major mineralogy: Quartz, albite (Ab99; with red CL) and Mn-rich calcite make up the bulk of the sample; more silicate- and carbonate-rich areas can be readily distinguished from one another in the scanned image by the gray “cloudiness” of the carbonate-rich zones in unpolarized light. Small patches of kutnohorite occur separately as inclusions within the albite. Hematite blades (and more irregular larger masses of hematite) occur throughout the sample but are most abundant in the carbonate-rich areas. Additionally, several relatively large masses of an Mn-bearing crichtonite mineral also occur in the carbonate-rich zones. The mineral is ostensibly senaite, but is Mn-dominant in the nominally Fe-dominant M2 site. Hence, this Mn-enriched version of senaite is referred to here as “M2Mn-senaite”. Although OH and vacancies are reported in some crichtonite group minerals, this senaite was normalized to 22 total cations and charge-balanced to 38 oxygens; this normalization routine seems to yield good analytical totals and reasonable site occupancies. Large complexly-intergrown and zoned areas of coarse slightly As-enriched titanite and markedly As-enriched apatite (with white CL) occur largely along the boundaries of carbonate- and silicate-rich areas, along with minor talc. The titanite zoning is represented as both larger seemingly homogeneous sector-like areas and as more irregular patchy zones hosted by the main moderate z material. The apatite zoning is more irregular; relatively low-As fluorapatite cores are occasionally rimmed by a thin discontinuous band of As-free fluorapatite (and entire isolated un-zoned crystals of this latter As-free material [with orange CL] are scattered within the rock; this may be the rock’s original apatite prior to As metasomatism?). The low-As fluorapatite cores are not universally present, and indeed more commonly, the dominant composition is a more As-rich material that straddles both sides of the fluorapatite/hydroxylapatite boundary and is irregularly intergrown with a higher-As hydroxylapatite. This latter material not clearly identifiable as a consistent rim or core zone. The notably yellow masses (in hand sample and in the unpolarized light thin section image) are V-bearing manganberzeliite, for which the sample was acquired. This arsenate “garnet” is largely un-zoned, although sparse lower z areas have Mg > Mn and are therefore properly Mn-rich berzeliite. Rare very weakly higher z areas in the manganberzeliite are much higher in Na, much lower in Mg, and also notably differ in Mn and As content. Accounting for a low total (~88 wt%), this material normalizes surprisingly well to Na2Ca3Mn3[AsO4]4(OH)2 . 6H2O; however, this doesn’t correspond to a known mineral and the high proposed H2O content would seem inconsistent with the material’s BSE response (higher average z than manganberzeliite). This material would benefit from further study. The titanite and apatite are both REE-free except for small amounts of Ce; however, small gasparite-(Ce) (with white CL) and REE-bearing chernovite-(Y) occur scattered in the sample. Because the analytical routine used for the unexpected chernovite-(Y) did not include HREE, the estimation of HREE (and the quantification of Gd, which was not optimized for the peak overlaps present in an HREE-abundant mineral) in the two reported chernovite-(Y) compositions should be considered very tentative. An estimation of the HREE based on a chondrite-normalized REE pattern peaking at Gd gave acceptable stoichiometries, charge balances and totals (except in the latter case for the core analysis, where the total was excessively low).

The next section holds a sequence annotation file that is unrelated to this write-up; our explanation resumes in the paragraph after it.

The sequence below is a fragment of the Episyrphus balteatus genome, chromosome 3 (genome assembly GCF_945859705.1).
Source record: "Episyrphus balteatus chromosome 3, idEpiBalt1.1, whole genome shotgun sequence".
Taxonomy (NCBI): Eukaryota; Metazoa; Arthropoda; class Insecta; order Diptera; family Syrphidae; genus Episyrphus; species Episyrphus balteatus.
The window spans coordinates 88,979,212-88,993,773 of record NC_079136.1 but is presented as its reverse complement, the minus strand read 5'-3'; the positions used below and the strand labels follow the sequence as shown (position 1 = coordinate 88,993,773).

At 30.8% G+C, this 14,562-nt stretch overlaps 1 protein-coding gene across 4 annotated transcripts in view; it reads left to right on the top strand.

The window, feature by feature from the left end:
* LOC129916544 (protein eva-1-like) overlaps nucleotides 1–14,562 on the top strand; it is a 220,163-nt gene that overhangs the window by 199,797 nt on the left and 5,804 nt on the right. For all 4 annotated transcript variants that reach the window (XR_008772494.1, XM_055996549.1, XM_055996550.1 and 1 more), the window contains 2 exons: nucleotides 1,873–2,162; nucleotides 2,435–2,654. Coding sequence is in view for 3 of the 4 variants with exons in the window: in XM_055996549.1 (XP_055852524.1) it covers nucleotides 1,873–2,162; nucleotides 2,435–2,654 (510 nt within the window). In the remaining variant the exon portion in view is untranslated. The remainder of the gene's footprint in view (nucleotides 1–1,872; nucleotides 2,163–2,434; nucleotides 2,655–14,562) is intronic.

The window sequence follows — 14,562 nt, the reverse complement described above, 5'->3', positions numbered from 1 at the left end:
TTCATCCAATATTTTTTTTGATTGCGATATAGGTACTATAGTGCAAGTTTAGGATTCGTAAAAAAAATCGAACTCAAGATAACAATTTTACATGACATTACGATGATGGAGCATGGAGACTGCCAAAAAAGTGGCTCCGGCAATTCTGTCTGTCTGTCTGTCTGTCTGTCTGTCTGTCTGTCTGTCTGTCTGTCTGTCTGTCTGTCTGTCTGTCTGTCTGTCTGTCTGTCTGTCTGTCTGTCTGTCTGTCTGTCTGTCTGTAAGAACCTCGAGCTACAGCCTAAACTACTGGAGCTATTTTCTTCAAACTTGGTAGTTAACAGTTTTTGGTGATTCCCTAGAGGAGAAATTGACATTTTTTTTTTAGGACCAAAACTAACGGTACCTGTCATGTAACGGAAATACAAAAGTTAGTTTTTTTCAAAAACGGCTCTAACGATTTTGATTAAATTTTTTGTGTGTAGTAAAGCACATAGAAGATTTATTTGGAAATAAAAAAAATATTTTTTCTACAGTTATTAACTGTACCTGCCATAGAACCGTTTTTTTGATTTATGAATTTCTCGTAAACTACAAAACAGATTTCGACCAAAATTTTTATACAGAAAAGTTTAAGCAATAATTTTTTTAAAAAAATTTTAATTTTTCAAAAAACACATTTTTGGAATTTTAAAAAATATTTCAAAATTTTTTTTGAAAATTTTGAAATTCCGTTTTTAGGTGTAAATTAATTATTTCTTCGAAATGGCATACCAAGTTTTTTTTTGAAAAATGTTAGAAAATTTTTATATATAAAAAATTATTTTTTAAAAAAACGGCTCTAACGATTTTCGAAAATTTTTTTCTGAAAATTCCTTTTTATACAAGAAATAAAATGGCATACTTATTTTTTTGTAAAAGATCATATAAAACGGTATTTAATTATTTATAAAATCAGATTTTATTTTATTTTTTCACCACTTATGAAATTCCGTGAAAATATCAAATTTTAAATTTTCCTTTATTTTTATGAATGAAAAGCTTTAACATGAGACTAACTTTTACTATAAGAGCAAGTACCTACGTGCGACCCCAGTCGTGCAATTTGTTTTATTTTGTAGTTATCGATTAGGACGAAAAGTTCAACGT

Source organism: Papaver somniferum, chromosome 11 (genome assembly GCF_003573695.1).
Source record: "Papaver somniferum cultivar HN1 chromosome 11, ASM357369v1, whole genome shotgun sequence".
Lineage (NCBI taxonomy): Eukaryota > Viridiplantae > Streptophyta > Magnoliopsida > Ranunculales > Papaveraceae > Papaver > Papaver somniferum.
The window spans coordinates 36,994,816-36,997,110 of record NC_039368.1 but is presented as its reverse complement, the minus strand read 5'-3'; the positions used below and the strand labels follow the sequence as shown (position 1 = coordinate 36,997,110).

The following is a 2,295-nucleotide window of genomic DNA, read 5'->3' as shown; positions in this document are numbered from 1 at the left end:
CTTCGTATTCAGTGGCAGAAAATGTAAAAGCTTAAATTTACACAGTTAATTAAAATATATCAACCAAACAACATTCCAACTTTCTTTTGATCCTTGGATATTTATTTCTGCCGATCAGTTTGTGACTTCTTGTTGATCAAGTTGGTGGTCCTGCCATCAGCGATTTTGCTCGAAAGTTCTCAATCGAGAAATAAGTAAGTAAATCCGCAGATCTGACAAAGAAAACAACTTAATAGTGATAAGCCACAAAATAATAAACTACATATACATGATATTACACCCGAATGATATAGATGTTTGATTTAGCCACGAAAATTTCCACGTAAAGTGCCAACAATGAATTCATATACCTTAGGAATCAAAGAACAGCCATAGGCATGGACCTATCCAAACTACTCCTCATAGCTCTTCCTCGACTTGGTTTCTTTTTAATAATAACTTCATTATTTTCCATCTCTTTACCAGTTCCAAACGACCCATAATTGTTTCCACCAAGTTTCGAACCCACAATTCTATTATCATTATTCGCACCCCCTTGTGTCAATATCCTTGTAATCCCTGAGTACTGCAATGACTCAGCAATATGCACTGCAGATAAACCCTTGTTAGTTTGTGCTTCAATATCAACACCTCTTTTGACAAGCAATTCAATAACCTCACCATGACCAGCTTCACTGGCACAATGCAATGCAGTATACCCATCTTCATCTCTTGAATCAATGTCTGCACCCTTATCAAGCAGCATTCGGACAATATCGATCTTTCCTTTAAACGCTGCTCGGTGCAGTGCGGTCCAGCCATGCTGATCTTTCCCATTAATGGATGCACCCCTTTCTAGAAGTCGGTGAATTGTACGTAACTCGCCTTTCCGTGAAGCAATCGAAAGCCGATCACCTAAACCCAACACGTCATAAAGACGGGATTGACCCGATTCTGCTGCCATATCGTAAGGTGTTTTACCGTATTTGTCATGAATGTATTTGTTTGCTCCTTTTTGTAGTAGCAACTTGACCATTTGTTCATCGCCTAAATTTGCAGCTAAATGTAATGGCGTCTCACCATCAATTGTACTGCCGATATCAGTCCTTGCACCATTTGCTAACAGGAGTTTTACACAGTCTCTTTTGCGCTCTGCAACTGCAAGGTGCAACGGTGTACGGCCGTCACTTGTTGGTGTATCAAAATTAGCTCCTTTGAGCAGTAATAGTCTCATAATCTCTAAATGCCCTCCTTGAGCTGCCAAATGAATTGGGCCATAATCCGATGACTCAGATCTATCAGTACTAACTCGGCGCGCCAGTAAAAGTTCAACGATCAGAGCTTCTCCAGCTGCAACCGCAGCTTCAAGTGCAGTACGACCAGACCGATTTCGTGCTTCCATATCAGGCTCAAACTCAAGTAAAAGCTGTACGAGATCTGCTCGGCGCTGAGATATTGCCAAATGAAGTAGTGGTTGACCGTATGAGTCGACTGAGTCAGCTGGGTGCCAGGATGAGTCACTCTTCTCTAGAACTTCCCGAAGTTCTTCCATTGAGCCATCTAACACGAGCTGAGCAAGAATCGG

(left: unpolarized light; right: under crossed polars)

mineral representative mineral compositions in FKM-228
hematite (Fe3+1.95Cr0.01Ti0.01Fe2+0.01Mn2+0.01)O3
M2Mn-senaite” (Pb0.71Sr0.26Ba0.05Ce0.01)(Mn2+0.96Ca0.02Sc0.01)(Mn2+1.51Zn0.37Fe2+0.08Mg0.02Co0.02)
(Ti13.90Fe3+3.92Sb5+0.05V3+0.04Al0.03Cr0.02Sn0.01)O38
rutile (Ti0.94Fe3+0.02Sb5+0.01Si0.01)O2
calcite (Ca0.69Mn2+0.26Mg0.04Sr0.01)[CO3]
kutnohorite (Ca0.99Sr0.01)(Mn2+0.77Mg0.13Ca0.10)[CO3]2
gasparite-(Ce) (Ce0.51La0.29Nd0.12Pr0.05Ca0.03Sm0.01Sr0.01)[As0.86V0.06P0.05O12]
chernovite-(Y) (core) (Y0.81[Gd+HREE]~0.05Sm0.05Ca0.04Nd0.03Ce0.01)[As0.98V0.01O12]
chernovite-(Y) (rim) (Y0.45Nd0.18Ce0.13[Gd+HREE]~0.07Sm0.06Ca0.06Pr0.02La0.02)[As0.98V0.03O12]
berzeliite-rich
berzeliite series ss
(Ca1.92Na0.91Mn2+0.16)(Mg1.03Mn2+0.78V3+0.18)[As2.98Si0.01O12]
manganberzeliite-rich
berzeliite series ss
(most [Mn+Na]-rich)
(Ca1.93Na0.94Mn2+0.12)(Mn2+1.20Mg0.64V3+0.15)[As2.88V5+0.10Si0.02O12]
manganberzeliite-rich
berzeliite series ss
(most V-rich)
(Ca1.94Na0.92Mn2+0.13)(Mn2+1.17Mg0.69V3+0.14)[As2.72V5+0.26Si0.01O12]
“Na2Ca3Mn3[AsO4]4(OH)2 . 6H2O”? (Na1.96Mn2+0.04)Ca3.00(Mn2+2.58Mg0.32V3+0.10)[As3.86V5+0.12Si0.02O16]([OH]1.94O0.06) . 6H2O
fluorapatite (low z
primarily isolated grains)
(Ca4.97Sr0.01Na0.01)[P2.99Si0.01O12](F0.67[OH]0.33)
fluorapatite-rich
apatite ss (low z cores)